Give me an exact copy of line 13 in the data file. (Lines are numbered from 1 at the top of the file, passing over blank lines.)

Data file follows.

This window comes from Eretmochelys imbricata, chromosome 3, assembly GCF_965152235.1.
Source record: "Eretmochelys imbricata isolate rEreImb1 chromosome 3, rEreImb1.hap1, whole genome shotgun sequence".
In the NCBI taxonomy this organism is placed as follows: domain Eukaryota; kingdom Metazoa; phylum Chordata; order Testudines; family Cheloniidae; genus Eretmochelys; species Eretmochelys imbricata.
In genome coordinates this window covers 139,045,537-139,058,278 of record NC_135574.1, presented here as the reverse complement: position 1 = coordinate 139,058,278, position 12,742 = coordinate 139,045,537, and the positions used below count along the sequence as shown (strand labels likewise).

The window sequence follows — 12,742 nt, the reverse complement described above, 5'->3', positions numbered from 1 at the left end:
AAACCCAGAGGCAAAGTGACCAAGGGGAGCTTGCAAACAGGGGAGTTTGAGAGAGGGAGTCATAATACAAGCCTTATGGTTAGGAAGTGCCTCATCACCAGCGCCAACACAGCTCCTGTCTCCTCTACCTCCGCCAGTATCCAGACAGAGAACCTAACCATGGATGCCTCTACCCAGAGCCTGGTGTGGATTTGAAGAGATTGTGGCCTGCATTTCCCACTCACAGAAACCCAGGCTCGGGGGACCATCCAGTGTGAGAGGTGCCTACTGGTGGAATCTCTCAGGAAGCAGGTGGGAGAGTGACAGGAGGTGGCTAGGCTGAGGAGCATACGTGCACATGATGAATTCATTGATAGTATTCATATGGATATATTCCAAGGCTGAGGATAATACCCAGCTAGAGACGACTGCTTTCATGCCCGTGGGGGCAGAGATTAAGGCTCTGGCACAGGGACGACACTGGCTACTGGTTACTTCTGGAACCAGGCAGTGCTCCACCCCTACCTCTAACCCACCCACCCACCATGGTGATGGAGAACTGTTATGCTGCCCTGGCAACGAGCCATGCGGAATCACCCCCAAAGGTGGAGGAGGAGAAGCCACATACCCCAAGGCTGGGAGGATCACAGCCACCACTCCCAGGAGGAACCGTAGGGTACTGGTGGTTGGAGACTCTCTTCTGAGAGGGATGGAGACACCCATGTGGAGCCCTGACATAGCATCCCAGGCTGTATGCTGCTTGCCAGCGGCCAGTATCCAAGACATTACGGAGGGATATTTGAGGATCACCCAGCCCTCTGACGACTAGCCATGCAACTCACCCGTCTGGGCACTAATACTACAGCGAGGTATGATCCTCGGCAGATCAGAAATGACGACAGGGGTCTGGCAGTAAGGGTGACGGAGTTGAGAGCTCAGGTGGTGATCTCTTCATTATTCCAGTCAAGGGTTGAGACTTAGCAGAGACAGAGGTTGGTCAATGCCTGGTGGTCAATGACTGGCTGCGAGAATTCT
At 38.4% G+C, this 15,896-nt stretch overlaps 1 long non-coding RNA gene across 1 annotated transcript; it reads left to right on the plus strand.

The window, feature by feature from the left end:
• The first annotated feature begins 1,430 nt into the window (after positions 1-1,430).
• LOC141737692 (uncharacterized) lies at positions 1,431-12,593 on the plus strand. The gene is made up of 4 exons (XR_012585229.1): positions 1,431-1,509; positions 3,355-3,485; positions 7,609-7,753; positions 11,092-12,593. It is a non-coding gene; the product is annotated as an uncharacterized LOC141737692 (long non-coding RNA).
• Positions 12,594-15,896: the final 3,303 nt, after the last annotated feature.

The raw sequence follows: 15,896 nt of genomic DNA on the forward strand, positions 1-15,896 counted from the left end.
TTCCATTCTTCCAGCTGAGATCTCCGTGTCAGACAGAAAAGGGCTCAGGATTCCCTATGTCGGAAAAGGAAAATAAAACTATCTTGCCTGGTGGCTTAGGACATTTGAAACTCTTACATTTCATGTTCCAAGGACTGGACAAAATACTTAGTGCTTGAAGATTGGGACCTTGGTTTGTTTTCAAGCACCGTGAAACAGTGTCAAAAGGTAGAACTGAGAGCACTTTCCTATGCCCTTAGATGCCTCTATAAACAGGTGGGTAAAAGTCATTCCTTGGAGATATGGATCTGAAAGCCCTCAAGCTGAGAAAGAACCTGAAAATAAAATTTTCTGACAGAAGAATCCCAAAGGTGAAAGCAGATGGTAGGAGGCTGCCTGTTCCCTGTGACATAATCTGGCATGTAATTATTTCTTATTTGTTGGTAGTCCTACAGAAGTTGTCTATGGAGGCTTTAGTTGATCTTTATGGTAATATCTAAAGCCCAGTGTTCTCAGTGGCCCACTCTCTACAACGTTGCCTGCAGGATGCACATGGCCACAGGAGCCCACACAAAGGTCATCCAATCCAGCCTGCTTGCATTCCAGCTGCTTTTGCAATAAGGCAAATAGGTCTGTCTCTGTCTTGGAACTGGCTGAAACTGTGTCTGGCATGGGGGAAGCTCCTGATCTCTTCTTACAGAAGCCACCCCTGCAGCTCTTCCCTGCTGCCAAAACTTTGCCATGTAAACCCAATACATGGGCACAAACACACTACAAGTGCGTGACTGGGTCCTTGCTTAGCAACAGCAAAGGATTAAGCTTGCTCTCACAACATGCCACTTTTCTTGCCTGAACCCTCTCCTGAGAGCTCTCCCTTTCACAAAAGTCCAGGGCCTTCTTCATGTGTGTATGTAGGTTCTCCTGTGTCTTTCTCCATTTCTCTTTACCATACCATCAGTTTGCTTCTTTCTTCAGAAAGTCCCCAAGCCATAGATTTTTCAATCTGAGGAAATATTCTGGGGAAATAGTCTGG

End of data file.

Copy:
TTCCATTCTTCCAGCTGAGATCTCCGTGTCAGACAGAAAAGGGCTCAGGATTCCCTATGTCGGAAAAGGAAAATAAAACTATCTTGCCTGGTGGCTTAGGACATTTGAAACTCTTACATTTCATGTTCCAAGGACTGGACAAAATACTTAGTGCTTGAAGATTGGGACCTTGGTTTGTTTTCAAGCACCGTGAAACAGTGTCAAAAGGTAGAACTGAGAGCACTTTCCTATGCCCTTAGATGCCTCTATAAACAGGTGGGTAAAAGTCATTCCTTGGAGATATGGATCTGAAAGCCCTCAAGCTGAGAAAGAACCTGAAAATAAAATTTTCTGACAGAAGAATCCCAAAGGTGAAAGCAGATGGTAGGAGGCTGCCTGTTCCCTGTGACATAATCTGGCATGTAATTATTTCTTATTTGTTGGTAGTCCTACAGAAGTTGTCTATGGAGGCTTTAGTTGATCTTTATGGTAATATCTAAAGCCCAGTGTTCTCAGTGGCCCACTCTCTACAACGTTGCCTGCAGGATGCACATGGCCACAGGAGCCCACACAAAGGTCATCCAATCCAGCCTGCTTGCATTCCAGCTGCTTTTGCAATAAGGCAAATAGGTCTGTCTCTGTCTTGGAACTGGCTGAAACTGTGTCTGGCATGGGGGAAGCTCCTGATCTCTTCTTACAGAAGCCACCCCTGCAGCTCTTCCCTGCTGCCAAAACTTTGCCATGTAAACCCAATACATGGGCACAAACACACTACAAGTGCGTGACTGGGTCCTTGCTTAGCAACAGCAAAGGATTAAGCTTGCTCTCACAACATGCCACTTTTCTTGCCTGAACCCTCTCCTGAGAGCTCTCCCTTTCACAAAAGTCCAGGGCCTTCTTCATGTGTGTATGTAGGTTCTCCTGTGTCTTTCTCCATTTCTCTTTACCATACCATCAGTTTGCTTCTTTCTTCAGAAAGTCCCCAAGCCATAGATTTTTCAATCTGAGGAAATATTCTGGGGAAATAGTCTGG